“The main benefit of loosened restrictions is that it allowed physicians near state borders to practice medicine via telehealth to patients without having to have a license in the state the patient resides,” Ryan says. Take patients living in bordering towns, like West Memphis or Texarkana, for example. If a patient in Texarkana, Arkansas, preferred to see a provider in Texarkana, Texas, during the PHE, the Texas provider was allowed to see the patient, even though the patient did not have a practicing license in Arkansas, where the patient resides.

Now that this legislation has reverted back to its pre-pandemic state, the Texas provider would have to be licensed in Arkansas to see a patient who is literally minutes away on the Arkansas side of the city. And that’s just one example.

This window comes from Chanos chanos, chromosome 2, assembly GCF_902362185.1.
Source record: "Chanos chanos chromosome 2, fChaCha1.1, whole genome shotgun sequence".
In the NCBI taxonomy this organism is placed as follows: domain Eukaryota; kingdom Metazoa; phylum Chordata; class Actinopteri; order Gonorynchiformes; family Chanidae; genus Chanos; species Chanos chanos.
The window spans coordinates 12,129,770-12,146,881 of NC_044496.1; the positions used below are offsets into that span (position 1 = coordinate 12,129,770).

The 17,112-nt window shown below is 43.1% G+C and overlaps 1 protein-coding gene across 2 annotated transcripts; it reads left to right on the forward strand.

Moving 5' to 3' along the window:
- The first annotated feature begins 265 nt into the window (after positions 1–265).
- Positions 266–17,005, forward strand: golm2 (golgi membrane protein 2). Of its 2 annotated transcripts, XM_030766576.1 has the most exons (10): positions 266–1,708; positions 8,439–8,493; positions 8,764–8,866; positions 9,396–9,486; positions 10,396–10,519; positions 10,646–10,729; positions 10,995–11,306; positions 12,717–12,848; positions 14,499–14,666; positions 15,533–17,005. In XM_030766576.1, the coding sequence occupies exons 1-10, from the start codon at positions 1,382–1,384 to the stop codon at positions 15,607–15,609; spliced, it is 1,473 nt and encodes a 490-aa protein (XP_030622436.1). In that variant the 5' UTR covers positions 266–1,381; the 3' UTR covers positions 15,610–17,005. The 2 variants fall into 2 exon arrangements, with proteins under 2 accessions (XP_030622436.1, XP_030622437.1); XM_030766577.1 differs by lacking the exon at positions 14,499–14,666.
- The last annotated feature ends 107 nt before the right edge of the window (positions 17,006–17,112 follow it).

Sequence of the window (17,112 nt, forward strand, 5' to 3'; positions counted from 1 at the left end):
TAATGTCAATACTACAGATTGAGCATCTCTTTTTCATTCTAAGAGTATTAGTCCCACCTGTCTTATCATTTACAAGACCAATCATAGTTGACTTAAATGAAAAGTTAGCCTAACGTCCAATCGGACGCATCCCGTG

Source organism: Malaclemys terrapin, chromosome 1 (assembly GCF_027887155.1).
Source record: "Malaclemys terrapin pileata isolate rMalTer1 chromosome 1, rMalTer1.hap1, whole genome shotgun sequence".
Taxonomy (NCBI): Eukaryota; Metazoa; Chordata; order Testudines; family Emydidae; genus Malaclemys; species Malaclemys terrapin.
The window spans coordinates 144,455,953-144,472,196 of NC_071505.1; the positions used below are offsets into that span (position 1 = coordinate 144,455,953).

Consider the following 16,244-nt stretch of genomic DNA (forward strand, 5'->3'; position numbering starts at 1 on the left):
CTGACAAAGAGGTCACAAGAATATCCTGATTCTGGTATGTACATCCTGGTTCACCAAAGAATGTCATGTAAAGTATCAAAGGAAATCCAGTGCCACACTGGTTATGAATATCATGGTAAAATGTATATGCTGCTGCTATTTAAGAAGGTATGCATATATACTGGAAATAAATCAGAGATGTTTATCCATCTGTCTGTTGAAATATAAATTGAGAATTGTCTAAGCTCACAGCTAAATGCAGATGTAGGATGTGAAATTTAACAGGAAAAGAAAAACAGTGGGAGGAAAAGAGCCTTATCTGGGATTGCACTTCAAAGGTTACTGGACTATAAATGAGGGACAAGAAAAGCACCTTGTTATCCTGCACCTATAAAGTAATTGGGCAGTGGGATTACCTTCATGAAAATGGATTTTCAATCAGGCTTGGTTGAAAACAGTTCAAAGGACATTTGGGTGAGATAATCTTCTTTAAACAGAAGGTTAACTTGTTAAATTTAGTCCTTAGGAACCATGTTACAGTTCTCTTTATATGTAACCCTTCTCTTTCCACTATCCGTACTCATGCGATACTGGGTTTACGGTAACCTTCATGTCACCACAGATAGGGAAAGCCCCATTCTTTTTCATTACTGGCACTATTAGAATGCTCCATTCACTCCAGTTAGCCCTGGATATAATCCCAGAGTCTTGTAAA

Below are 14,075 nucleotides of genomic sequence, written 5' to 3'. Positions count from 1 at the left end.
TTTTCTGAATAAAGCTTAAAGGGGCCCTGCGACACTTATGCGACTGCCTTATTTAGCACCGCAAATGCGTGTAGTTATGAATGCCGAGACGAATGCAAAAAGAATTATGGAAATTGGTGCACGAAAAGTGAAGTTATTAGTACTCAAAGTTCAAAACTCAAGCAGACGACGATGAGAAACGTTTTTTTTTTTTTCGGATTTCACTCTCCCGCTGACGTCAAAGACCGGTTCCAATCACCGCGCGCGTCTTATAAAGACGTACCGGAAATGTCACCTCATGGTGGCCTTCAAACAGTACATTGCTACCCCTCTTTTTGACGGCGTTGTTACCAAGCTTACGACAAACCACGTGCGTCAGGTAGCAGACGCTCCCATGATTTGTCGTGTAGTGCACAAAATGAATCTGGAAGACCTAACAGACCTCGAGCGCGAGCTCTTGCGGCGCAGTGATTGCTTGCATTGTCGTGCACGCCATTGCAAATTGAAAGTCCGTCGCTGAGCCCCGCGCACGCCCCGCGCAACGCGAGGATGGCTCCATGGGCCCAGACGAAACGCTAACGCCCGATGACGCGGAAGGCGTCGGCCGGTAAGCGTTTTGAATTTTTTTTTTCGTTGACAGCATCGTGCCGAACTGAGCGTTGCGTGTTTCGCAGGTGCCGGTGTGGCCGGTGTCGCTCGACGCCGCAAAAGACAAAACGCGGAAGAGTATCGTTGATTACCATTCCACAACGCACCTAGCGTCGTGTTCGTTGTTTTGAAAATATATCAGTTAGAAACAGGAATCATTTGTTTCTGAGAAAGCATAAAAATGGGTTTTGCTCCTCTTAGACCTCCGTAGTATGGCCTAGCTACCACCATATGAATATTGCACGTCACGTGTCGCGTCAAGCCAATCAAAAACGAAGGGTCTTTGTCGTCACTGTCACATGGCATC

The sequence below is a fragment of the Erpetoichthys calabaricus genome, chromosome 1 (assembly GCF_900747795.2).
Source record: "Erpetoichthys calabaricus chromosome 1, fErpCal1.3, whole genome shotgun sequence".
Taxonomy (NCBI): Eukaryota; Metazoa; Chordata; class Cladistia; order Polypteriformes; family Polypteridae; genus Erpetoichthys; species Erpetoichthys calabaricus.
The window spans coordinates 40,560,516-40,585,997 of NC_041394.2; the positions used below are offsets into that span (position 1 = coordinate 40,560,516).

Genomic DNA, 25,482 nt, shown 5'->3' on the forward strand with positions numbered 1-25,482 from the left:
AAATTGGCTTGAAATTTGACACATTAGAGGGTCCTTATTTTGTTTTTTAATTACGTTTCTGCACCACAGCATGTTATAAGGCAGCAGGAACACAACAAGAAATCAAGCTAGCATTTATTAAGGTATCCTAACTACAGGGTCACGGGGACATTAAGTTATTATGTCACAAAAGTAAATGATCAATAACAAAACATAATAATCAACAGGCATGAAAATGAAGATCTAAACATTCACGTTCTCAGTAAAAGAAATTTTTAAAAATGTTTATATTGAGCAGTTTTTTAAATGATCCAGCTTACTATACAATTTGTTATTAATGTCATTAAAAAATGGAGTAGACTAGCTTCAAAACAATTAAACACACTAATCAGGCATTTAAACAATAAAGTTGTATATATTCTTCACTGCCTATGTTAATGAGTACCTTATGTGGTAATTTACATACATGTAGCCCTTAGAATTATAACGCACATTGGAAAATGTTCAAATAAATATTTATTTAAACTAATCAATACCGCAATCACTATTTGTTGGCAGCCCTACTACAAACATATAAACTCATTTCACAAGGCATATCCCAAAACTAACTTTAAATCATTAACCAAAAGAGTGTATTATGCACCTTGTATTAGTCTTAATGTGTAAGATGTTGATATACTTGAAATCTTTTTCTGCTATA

Ryan provided another, more impactful, example for his state of Mississippi: “Today, if a patient lives in Livingston, Alabama, for example, and they live closer to a provider in Meridian, Mississippi (45 minutes away) than a provider in Tuscaloosa, Alabama (58 minutes away), the next closest Alabama city, they could schedule a telehealth appointment with the provider in the closer city of Meridian, but only if the provider had a license to practice medicine in the patient’s home state of Alabama.”

Patients who required treatment that may otherwise be unavailable to them in their home state also benefitted from the restructured policies. “Services such as mental and behavioral health, oncology, psychology, and other specialized services could be offered to patients across state lines, even if those specialty providers were not licensed in the patient’s home state,” Ryan adds.

For the most critical care, several major medical centers in Mississippi (and other states) provide telemedicine services so patients living farther away can still consult a provider. “Although capacity continues to be a factor at times, and the number of providers who can deliver such services via telehealth is limited for certain specialties.”
 Ryan says, “There are very few limitations for citizens in Mississippi to have access to these services in-state.”